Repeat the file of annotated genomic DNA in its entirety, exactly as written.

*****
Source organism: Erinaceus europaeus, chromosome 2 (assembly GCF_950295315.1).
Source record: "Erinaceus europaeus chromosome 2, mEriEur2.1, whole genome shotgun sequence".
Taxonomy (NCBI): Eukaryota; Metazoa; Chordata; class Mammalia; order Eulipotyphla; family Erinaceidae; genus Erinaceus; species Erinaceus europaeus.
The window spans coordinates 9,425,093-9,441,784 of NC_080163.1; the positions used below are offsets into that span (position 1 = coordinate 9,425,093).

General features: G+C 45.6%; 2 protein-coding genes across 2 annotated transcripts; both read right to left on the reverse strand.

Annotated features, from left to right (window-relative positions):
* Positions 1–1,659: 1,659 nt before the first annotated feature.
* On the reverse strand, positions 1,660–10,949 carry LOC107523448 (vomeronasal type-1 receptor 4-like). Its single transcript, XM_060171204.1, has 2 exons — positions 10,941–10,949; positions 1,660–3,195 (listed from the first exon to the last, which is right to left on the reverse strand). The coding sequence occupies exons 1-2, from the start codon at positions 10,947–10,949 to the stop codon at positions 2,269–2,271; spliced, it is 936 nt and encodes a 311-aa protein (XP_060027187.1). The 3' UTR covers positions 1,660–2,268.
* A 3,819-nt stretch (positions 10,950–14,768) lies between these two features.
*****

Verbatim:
Source organism: Erinaceus europaeus, chromosome 2 (assembly GCF_950295315.1).
Source record: "Erinaceus europaeus chromosome 2, mEriEur2.1, whole genome shotgun sequence".
Taxonomy (NCBI): Eukaryota; Metazoa; Chordata; class Mammalia; order Eulipotyphla; family Erinaceidae; genus Erinaceus; species Erinaceus europaeus.
The window spans coordinates 9,425,093-9,441,784 of NC_080163.1; the positions used below are offsets into that span (position 1 = coordinate 9,425,093).

General features: G+C 45.6%; 2 protein-coding genes across 2 annotated transcripts; both read right to left on the reverse strand.

Annotated features, from left to right (window-relative positions):
* Positions 1–1,659: 1,659 nt before the first annotated feature.
* On the reverse strand, positions 1,660–10,949 carry LOC107523448 (vomeronasal type-1 receptor 4-like). Its single transcript, XM_060171204.1, has 2 exons — positions 10,941–10,949; positions 1,660–3,195 (listed from the first exon to the last, which is right to left on the reverse strand). The coding sequence occupies exons 1-2, from the start codon at positions 10,947–10,949 to the stop codon at positions 2,269–2,271; spliced, it is 936 nt and encodes a 311-aa protein (XP_060027187.1). The 3' UTR covers positions 1,660–2,268.
* A 3,819-nt stretch (positions 10,950–14,768) lies between these two features.